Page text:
Learning to Give and Accept Appreciation | Commitments of Conscious Leadership #7
Avoiding a sense of entitlement and creating instead a genuine sense of mutual appreciation at your firm will not only benefit each member of your team, but the firm itself.
When people become more attached to the outcome, they move into a feeling that they deserve or are entitled to a certain outcome. In previous articles related to Conscious Leadership, the “To Me” attitude has been discussed, where the victim, villain and hero roles appear and you are in “at the effect of” mode. This is not a conscious leadership position. A sense of entitlement is a “To Me” attitude and not only is it not healthy for you as the leader of your firm, it is also not healthy for members of your team.
The Conscious Leadership Group, CLG, defines appreciation as having two parts –sensitive awareness and an increase in value. Sensitive awareness involves paying attention, but with what they call a “fine-tuned awareness”. In other words you combine the enjoyment of wandering through an art museum with the curiosity of fresh eyes to go beyond appreciation of the art to noticing the subtle combinations of colors, or the effects of the artist’s brushstrokes. An increase in value relates to the fact that the willingness to make the commitment to generate appreciation is focused on having their relations, circumstances and experiences become more valuable.
In order to truly live in appreciation, you need to be open to fully receive appreciation as well as to fully give appreciation. Many people have trouble receiving appreciation for a variety of reasons. It may be the inner critic, the redirection to someone else, the “but it wasn’t perfect” response, the dismissal statement of “it was nothing special”, or the reciprocation response where you try to show that you appreciate them even more. Step back and remind yourself that receiving is a gift and when you refuse someone’s gift of appreciation you have robbed them of the opportunity to give you that gift.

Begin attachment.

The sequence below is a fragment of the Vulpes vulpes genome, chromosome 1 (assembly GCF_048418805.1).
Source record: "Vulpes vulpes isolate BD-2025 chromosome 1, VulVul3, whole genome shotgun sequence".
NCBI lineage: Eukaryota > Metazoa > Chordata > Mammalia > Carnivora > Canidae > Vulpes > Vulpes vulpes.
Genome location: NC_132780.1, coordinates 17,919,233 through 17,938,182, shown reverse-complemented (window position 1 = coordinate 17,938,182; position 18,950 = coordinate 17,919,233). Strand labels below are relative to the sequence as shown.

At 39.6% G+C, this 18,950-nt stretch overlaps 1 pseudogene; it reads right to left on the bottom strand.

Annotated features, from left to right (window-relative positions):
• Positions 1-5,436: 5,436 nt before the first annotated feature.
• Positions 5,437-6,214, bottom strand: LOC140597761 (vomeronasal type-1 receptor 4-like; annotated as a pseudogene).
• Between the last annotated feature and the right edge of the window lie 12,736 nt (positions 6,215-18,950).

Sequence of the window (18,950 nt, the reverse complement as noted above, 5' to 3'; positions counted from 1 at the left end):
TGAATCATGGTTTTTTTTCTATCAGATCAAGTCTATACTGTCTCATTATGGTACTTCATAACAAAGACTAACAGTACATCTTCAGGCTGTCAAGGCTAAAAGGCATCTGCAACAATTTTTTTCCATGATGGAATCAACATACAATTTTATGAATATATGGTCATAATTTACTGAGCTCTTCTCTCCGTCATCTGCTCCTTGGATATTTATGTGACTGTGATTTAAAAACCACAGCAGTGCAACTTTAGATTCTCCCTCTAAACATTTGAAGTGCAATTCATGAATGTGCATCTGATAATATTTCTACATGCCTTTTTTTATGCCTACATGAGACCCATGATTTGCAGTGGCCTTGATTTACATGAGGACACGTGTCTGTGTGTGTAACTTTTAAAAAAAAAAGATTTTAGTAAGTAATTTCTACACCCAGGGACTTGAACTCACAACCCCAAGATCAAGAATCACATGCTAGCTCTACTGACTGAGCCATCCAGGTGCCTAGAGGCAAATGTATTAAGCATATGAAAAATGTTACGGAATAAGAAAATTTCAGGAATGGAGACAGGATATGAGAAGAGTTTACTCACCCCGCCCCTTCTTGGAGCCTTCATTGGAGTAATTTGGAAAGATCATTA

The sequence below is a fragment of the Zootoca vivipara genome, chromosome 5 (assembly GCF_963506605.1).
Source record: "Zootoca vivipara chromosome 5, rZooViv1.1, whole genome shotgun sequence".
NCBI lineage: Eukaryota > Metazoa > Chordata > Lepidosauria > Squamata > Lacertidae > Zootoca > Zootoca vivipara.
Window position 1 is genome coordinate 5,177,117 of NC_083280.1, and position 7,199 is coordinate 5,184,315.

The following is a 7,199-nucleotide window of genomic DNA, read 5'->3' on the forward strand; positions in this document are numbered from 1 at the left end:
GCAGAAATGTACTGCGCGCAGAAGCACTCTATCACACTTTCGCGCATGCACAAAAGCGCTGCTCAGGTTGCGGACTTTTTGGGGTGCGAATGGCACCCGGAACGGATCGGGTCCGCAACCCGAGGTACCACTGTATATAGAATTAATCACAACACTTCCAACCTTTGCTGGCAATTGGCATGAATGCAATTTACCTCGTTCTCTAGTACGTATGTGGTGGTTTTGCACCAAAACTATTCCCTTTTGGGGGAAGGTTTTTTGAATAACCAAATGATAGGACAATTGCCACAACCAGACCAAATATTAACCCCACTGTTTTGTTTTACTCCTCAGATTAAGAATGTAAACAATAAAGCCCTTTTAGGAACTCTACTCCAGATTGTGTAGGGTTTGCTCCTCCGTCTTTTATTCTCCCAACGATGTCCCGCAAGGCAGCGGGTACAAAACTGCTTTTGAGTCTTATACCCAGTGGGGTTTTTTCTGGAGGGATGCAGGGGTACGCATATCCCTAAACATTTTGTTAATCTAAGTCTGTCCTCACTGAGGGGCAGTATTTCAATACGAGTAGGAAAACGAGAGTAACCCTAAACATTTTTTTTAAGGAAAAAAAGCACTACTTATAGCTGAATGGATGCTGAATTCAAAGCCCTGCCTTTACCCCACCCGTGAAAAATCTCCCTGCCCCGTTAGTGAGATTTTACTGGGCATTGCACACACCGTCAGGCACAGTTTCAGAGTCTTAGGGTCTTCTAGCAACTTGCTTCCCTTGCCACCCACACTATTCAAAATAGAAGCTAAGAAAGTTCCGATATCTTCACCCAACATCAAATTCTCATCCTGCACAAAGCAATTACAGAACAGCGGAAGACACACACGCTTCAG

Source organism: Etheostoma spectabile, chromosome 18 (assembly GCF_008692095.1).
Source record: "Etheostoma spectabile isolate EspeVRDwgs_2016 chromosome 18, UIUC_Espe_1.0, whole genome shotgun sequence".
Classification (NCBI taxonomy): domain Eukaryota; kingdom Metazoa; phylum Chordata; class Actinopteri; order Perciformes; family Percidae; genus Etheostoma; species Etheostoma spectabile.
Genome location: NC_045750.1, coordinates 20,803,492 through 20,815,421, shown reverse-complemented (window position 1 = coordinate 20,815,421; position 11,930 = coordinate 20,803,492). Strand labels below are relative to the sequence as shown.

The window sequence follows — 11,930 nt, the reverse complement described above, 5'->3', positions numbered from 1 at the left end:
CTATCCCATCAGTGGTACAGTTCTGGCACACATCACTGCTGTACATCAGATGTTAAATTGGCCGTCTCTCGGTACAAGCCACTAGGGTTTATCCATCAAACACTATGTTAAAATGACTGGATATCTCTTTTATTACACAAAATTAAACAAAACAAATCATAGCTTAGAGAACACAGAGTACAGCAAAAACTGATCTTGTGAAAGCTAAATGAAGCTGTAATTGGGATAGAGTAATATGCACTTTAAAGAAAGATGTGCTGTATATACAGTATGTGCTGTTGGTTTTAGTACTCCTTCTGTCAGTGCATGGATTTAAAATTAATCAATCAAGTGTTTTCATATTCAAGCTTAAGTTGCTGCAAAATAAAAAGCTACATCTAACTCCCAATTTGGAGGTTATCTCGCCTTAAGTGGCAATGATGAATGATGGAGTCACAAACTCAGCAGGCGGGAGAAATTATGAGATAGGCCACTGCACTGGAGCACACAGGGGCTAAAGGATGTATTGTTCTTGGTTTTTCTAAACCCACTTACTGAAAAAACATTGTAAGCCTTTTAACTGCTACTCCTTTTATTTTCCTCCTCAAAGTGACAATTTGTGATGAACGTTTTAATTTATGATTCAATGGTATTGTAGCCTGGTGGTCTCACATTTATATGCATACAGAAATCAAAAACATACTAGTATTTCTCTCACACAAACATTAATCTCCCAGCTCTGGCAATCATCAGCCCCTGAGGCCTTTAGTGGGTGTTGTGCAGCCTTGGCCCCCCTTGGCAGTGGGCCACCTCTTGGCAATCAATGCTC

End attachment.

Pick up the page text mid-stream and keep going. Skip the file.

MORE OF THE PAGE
Fully giving appreciation is something else that often requires switching your focus. Rather than focusing on things that people need to change or improve, instead start observing people to capture them doing something positive. Constructive feedback is important but research shows that a ratio of approximately five appreciations for one criticism is the ideal ratio for strong relationships. Try this ratio with your team and observe the results.
CLG goes on to suggest that there are four elements that must be included for masterful appreciation. Appreciation must be sincere. It must be the unarguable truth – not just that they did a great job, but why you feel it was a great job. Be specific in your appreciation. And last, use succinct language – as they advise “everything you can say in one exhale”.
With appreciation we are able to recognize the unique gifts of others and ourselves. Conscious leaders are committed to becoming masters at both giving and receiving appreciation and this includes showing gratitude even in challenging times.